The President explained this program as follows: “The fourth program is the solidarity program, which is at the heart of our program of hope. It allows Guatemalan women to be treated the way they deserve to be, allows comprehensive programs for women, children, people with disabilities, youth. The solidarity program is going to function under the direction of a Social Cohesion Council, while we put the ministries’ institutionality in order. This Council will direct all of the resources from the social funds earmarked for social investment.

“These new programs include conditioned transfers to replace child labor in both poor urban areas and rural areas. We really want rural girls to have the possibility of going to school, with a responsible state acting in solidarity by giving a small stipend to their families to substitute the work they do at home. We’ve been hearing for years that Guatermala will develop if we educate girls. We can’t go on marginalizing them from studies and from access to education.

“We want to foster solidarity by supporting working mothers, single mothers. In short, it’s a set of programs that will be formed by the SOSEP secretary, and the health and education ministers under the Social Cohesion Council. We want health and education and have committed ourselves to a 100-day program that we’re going to fight for and honor. We want free health and education as stipulated in the Constitution and it will be hard work straightening out health and education to make them really accessible to all Guatemalans.”

Cross-cutting issues

In his inaugural speech, Álvaro Colom also mentioned a series of cross-cutting issues:

The family. The new government is proposing the creation of a Family Ministry to recover values and increase opportunities for the country’s youth, “to close the social faucets that produce the maras [youth gangs] and youth non-conformity.” The President committed himself to a program for 200,000 low-income houses with resources provided by the government, international cooperation and the beneficiary families, because no family can scrape by without a house. In another typical feature of his speech, he personally involved himself and his wife: “Sandra and I are willing to provide the example. We’re ready to really sow these principles and values so that our society comes to act in solidarity.”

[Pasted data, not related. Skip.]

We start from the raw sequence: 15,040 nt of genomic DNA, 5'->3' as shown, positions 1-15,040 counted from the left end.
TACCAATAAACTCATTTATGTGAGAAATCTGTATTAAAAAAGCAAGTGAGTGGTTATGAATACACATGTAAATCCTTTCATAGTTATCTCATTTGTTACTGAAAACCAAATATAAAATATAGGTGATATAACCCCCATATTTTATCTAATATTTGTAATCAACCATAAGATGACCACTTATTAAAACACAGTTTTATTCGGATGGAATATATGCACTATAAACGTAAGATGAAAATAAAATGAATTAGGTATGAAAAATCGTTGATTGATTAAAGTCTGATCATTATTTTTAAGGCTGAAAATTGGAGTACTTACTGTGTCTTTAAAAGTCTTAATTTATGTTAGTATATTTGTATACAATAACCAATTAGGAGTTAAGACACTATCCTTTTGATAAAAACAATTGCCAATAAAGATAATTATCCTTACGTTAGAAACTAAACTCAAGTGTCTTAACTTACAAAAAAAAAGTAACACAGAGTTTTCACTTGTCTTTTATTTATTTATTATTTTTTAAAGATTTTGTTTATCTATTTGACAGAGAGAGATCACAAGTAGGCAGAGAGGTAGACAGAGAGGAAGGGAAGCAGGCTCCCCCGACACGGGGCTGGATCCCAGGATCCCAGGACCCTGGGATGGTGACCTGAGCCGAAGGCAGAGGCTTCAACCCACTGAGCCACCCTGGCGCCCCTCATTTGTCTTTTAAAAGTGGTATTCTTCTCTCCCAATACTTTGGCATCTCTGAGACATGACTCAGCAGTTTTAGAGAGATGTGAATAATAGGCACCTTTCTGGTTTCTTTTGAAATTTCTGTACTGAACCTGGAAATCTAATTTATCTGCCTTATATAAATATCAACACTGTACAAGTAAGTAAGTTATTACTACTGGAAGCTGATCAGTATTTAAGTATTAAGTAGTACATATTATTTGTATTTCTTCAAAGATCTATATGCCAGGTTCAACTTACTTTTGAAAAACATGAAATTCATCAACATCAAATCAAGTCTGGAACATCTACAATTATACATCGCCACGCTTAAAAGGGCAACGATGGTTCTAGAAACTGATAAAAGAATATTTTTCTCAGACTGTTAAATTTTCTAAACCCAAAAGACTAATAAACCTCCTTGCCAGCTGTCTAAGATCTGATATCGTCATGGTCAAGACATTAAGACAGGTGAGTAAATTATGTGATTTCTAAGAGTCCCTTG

. The environment. . Colom recognized that Guatemala, for so long an eminently agricultural country, actually has a vocation for forestry and needs to be oriented in that direction, learning from the indigenous departments of the Altiplano, such as Totonicapán, how to preserve its forests and to reforest. “The country of eternal spring,” with its perfectly defined rainy winter and dry summer, has become affected by climate change, with winter and summer merging together.

. The indigenous peoples. . Within the commitment to the indigenous peoples, the enormous number of efforts made since the signing of the Indigenous Identity and Rights Accord in 1992 need to be combined. There is also a need for greater harmony among peoples, cosmovisions and cultures.

. The Peace Accords. . The President reaffirmed his “unbreakable” commitment to complying with the Peace Accords and human rights: “Let’s turn over this bloody page in Guatemala’s history. I’ve asked for eight months to obtain stable security. Let’s turn it over, let’s turn it over, let’s get working for Guatemala’s development, all united, all strong; it doesn’t matter if we think differently, the important thing is to think about Guatemala first.”

. Private property. . As a good social democrat, Colom said, “I also want to repeat once again my profound respect for private property. There were many lies, many rumors about property. Our government will respect private property, and not only because it’s the law, but also because it’s a basic principle for the country’s modernity.”

. Religious freedom. . Colom registered his commitment to religious freedom with a confession of his and his wife’s own particular faith: “We will obviously respect the freedom of worship; the free exercise of worship in Guatemala. I just pray that the whole of Guatemala will be as close to God as Sandra and I are.”

. National Unity. . This last crosscutting issue, a call to national unity, was based on both his social democratic credentials and his emphasis on other factors that could contain seeds of discord, such as the multicultural reality of Guatemala’s indigenous peoples, ladinos and white population, and its religious plurality. However, the most important aspect in this regard was Colom’s announcement that he would not base his government on party logic. He wants to govern with a program of hope that generates unity rather than governing based on his Unity of Hope Party, which with 51 seats has the biggest parliamentary bench although not the majority in the 158-seat Congress. This could appear somewhat politically naive, however, given that the UNE obviously provides the basis for the kind of alliances that will allow him to push forward his legislative program.

Colom put it this way: “I would like to finish by asking the people of Guatemala for national unity and by bidding my party farewell. Here are the UNE’s 51 representatives. I made a commitment back in November 2000: I want a national government not a party one. I want a national government that can lead to that reconciliation. I have honored that by not taking any representative with me to the executive branch, because I respect the people’s will.